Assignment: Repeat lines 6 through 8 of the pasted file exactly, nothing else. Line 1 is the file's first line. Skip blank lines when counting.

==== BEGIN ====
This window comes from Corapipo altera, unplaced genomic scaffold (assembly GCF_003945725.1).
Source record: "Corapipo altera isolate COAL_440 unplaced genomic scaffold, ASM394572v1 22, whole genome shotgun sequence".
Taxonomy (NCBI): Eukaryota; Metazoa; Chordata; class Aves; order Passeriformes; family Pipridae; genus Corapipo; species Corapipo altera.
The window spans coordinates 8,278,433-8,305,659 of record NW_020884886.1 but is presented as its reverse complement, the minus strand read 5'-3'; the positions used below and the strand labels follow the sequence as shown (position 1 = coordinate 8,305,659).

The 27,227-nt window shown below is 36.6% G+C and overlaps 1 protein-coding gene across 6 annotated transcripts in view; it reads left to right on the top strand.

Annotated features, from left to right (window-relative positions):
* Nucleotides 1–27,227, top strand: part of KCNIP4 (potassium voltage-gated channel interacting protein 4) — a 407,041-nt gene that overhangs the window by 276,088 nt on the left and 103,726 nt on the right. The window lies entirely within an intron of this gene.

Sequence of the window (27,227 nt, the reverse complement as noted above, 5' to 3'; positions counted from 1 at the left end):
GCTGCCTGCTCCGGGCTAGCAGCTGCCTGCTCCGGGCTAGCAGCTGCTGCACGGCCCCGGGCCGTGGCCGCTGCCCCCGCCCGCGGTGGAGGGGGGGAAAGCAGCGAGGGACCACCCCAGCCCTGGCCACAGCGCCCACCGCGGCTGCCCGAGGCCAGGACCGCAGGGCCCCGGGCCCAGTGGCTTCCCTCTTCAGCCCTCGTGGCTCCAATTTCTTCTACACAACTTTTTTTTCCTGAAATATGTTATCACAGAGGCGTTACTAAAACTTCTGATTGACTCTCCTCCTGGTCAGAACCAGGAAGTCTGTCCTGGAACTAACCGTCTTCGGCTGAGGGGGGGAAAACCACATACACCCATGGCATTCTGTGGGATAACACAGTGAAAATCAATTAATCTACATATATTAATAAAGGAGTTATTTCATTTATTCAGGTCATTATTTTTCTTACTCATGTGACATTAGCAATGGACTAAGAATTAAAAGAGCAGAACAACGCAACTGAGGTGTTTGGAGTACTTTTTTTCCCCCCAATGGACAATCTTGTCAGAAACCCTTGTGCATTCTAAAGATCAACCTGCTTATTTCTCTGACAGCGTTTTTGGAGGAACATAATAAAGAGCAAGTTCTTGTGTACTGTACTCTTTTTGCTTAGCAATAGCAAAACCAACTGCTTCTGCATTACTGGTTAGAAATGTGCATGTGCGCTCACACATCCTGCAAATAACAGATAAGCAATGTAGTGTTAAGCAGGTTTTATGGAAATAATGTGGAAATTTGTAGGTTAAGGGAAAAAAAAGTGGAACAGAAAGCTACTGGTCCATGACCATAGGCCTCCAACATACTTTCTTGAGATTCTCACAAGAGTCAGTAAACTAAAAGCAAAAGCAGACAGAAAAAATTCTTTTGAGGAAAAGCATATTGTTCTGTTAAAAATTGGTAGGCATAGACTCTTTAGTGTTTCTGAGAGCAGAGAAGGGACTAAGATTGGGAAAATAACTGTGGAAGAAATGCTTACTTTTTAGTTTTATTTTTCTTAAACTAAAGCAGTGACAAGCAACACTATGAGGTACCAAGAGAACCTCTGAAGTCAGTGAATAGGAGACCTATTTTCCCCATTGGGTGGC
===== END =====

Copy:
Annotated features, from left to right (window-relative positions):
* Nucleotides 1–27,227, top strand: part of KCNIP4 (potassium voltage-gated channel interacting protein 4) — a 407,041-nt gene that overhangs the window by 276,088 nt on the left and 103,726 nt on the right. The window lies entirely within an intron of this gene.

Sequence of the window (27,227 nt, the reverse complement as noted above, 5' to 3'; positions counted from 1 at the left end):